• Both in his keynote on Friday night and in this session, Neal provided an awesome description of pair programming and the science behind why it actually works. Describing the responsibilities of the left and right brain, he showed that pair programming forces BOTH sides of the brain to be used at once, something that is not possible when programming alone. The left side of the brain is responsible for rational and linear thought and analysis, while the right brain is for creative, non-linear thought. In pair programming, one of the pair uses the left side of the brain and the other of the pair uses the right side.
  • Ping pong pair programming is a technique for writing unit tests where programmer 1 writes a failing test and passes the keyboard to programmer 2. Programmer 2 fixes it, writes another failing test, and passes the keyboard back. What a unique idea!
  • This practice – make decisions late, and only when they need to be made – is something that I have learned in the last few months of the project I am on. We are very dependent on external teams for deliverables and will not always know the answer or requirement of each and every part of the project. Because of this, delaying technical and implementation decisions has been a key success factor in the project. We are not wasting time up front implementing something that will change later. We are not wasting our time trying to make decisions on how to handle the unknown UNTIL we know what it is.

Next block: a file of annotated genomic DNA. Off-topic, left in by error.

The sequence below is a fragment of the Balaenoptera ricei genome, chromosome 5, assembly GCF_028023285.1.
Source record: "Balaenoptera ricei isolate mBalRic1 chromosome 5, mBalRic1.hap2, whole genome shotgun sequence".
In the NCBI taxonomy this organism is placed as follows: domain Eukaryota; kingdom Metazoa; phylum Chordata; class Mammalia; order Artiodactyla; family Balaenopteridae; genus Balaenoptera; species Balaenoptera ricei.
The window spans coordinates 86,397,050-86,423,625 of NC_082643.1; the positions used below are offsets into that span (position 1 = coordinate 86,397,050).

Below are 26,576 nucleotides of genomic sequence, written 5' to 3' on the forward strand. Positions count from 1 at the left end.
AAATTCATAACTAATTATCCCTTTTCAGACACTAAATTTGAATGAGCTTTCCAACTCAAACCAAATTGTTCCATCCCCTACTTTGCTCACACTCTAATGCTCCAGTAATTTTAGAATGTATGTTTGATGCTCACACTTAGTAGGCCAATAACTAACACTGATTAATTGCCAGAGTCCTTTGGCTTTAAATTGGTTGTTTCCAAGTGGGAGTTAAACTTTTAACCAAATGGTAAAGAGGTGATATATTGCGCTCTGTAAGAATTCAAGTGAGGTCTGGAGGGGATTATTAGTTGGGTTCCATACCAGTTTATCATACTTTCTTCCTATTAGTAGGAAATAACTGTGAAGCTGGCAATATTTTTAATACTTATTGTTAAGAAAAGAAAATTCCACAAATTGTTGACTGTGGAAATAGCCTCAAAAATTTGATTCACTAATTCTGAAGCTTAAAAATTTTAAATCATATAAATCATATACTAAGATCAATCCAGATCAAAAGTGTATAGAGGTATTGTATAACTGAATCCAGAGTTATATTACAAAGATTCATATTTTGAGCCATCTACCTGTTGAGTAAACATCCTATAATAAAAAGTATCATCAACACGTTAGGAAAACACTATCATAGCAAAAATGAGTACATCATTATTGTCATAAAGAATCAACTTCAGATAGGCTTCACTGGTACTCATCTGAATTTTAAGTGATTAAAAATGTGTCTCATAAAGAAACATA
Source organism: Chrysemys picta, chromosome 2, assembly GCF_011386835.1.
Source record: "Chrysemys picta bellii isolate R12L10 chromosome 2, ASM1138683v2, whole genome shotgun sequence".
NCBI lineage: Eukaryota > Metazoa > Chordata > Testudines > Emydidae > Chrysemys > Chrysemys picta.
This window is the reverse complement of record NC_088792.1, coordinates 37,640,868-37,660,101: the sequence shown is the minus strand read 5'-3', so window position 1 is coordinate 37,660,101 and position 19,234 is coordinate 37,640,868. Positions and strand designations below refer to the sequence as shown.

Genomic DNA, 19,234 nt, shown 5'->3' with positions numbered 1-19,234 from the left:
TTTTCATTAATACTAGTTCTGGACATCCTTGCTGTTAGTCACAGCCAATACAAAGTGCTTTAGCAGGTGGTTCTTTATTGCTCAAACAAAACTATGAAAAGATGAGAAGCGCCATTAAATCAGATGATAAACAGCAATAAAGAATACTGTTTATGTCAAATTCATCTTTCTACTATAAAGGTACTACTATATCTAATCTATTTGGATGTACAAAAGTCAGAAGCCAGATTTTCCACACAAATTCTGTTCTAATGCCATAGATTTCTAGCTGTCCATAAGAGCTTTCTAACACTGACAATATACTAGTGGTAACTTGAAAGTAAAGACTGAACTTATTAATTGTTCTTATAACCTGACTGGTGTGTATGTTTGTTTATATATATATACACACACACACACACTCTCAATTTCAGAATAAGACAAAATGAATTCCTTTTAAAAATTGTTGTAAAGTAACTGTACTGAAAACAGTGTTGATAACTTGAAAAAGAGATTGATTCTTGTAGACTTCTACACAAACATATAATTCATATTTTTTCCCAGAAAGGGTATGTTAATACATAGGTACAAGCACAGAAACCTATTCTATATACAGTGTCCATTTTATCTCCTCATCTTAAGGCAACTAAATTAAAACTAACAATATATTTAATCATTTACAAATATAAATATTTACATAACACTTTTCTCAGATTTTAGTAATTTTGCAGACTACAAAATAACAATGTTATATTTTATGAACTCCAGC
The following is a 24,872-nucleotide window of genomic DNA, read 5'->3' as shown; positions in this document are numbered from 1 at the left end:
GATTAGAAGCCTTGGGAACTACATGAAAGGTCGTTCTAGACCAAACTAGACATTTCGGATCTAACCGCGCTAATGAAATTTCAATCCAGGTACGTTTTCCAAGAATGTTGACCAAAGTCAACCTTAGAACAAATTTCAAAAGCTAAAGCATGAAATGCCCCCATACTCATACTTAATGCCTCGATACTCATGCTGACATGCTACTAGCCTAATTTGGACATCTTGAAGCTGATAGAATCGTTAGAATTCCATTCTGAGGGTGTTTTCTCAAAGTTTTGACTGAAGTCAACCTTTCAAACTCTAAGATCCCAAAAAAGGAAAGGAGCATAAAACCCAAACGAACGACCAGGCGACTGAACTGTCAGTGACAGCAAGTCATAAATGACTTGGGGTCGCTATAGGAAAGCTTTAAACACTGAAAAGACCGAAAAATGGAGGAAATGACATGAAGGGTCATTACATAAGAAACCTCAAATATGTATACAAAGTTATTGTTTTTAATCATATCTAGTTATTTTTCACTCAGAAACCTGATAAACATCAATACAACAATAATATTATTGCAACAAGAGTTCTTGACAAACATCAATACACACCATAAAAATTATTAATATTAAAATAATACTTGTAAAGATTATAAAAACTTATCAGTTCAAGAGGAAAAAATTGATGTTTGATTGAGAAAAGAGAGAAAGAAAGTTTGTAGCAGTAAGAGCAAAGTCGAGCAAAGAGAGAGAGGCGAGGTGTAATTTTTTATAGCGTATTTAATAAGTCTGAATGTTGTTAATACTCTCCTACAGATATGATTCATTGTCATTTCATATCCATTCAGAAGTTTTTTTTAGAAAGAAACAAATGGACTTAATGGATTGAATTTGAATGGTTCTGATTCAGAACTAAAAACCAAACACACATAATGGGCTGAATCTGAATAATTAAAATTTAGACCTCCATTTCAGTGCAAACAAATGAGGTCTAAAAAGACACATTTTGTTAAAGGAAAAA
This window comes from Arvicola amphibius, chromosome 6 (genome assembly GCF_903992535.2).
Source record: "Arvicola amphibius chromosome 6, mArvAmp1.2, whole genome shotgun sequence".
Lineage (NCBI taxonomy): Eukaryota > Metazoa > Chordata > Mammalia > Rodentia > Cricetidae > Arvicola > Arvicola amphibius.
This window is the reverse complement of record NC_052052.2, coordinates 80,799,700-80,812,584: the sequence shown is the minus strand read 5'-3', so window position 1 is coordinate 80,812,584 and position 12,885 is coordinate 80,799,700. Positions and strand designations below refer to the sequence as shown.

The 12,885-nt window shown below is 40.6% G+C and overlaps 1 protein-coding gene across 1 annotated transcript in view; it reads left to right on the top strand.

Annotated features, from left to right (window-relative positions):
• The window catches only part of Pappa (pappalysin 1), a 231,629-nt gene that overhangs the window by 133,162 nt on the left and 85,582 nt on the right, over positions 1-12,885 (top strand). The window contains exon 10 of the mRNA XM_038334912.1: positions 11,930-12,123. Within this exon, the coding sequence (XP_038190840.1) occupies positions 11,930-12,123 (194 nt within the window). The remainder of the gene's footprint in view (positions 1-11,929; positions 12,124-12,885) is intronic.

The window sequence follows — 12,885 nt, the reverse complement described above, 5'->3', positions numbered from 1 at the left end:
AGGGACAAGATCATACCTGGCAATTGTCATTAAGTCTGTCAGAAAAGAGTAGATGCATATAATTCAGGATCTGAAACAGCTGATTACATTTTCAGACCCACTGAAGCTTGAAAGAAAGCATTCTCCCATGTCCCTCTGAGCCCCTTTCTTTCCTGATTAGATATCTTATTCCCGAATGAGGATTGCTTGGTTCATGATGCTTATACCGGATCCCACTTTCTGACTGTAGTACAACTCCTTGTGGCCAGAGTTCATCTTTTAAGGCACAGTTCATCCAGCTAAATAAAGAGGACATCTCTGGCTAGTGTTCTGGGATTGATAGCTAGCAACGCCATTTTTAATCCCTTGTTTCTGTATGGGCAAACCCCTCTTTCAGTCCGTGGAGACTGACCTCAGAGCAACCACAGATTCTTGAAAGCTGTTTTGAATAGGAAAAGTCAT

• Lower the truck number. I really hate when I have to ask someone on my team this, but “What happens if so and so gets hit by a bus?”. FINALLY, I have name for this: Lowering the bus/truck number.
  • Last but not least, have some fun. A game will help bring the team together. Counting how many times a particular person walks around the building in a day brings the team together. A gigantic stuffed ape will make people smile. A pin ball machine, a ping pong table, a WII bowling tournament, and free beer on Fridays are welcome breaks to a day of deep thought and programming. This is definitely an area my company excels at.